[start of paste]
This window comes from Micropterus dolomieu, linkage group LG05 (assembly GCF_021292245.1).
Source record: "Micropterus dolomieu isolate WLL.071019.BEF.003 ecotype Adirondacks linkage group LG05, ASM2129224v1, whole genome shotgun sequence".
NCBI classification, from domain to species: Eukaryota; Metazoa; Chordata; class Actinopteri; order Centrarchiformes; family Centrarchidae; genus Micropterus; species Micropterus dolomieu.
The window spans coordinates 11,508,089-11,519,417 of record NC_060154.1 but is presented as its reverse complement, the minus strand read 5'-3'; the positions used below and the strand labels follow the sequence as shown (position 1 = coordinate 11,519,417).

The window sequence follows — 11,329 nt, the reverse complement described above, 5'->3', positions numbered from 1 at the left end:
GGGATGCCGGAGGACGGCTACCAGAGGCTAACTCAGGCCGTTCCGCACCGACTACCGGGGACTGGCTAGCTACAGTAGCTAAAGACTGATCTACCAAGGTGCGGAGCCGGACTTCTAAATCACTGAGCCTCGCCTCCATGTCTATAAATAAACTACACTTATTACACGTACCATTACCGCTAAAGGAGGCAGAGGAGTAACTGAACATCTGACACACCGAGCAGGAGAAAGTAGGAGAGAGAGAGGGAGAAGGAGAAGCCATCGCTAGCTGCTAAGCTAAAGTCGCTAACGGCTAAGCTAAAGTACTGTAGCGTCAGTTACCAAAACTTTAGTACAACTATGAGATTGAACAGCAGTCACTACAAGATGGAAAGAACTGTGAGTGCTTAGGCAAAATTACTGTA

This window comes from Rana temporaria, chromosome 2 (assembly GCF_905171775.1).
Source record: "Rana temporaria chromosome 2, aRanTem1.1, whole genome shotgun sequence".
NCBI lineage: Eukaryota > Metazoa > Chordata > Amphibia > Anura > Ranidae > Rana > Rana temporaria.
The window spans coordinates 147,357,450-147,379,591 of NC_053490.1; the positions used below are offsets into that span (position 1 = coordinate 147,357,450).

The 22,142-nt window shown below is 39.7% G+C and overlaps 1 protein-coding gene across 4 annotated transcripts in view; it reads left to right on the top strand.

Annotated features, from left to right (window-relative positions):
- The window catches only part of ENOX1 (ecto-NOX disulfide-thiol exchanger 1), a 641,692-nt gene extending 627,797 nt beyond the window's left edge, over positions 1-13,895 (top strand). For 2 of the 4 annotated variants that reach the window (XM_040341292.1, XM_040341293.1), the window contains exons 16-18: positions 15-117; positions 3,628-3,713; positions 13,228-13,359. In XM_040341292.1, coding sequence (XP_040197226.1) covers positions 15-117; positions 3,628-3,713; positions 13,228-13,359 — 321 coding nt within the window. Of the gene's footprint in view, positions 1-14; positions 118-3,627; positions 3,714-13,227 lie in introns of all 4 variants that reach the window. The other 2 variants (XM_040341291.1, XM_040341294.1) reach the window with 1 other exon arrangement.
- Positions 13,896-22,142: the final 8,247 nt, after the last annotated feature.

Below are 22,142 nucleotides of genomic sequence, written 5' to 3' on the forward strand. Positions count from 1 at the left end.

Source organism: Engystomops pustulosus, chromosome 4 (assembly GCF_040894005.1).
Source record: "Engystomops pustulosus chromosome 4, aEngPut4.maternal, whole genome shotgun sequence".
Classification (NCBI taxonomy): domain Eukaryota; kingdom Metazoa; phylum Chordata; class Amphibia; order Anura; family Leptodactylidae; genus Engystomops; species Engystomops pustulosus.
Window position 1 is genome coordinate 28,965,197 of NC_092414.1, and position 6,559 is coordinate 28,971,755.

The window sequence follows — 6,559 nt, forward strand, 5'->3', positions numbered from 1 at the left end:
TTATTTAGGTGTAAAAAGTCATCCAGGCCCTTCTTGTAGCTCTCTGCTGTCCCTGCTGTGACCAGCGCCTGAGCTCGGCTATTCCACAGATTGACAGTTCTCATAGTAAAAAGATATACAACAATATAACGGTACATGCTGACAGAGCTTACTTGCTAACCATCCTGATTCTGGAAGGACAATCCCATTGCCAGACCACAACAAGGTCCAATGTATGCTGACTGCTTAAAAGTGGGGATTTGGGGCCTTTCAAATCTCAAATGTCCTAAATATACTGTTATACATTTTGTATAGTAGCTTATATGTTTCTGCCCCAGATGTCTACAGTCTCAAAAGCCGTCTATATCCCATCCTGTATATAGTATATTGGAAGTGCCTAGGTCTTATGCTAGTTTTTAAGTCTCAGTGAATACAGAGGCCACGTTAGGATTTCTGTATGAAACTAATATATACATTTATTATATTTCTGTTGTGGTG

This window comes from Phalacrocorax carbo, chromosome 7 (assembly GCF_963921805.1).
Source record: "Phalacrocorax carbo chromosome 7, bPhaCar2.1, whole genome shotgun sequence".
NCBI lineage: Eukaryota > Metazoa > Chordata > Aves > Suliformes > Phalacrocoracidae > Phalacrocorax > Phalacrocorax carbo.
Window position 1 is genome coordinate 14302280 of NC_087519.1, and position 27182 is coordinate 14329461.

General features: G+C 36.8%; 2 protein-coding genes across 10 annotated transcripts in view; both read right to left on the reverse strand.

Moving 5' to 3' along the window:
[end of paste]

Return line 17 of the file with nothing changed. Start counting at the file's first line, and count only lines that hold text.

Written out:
Source record: "Engystomops pustulosus chromosome 4, aEngPut4.maternal, whole genome shotgun sequence".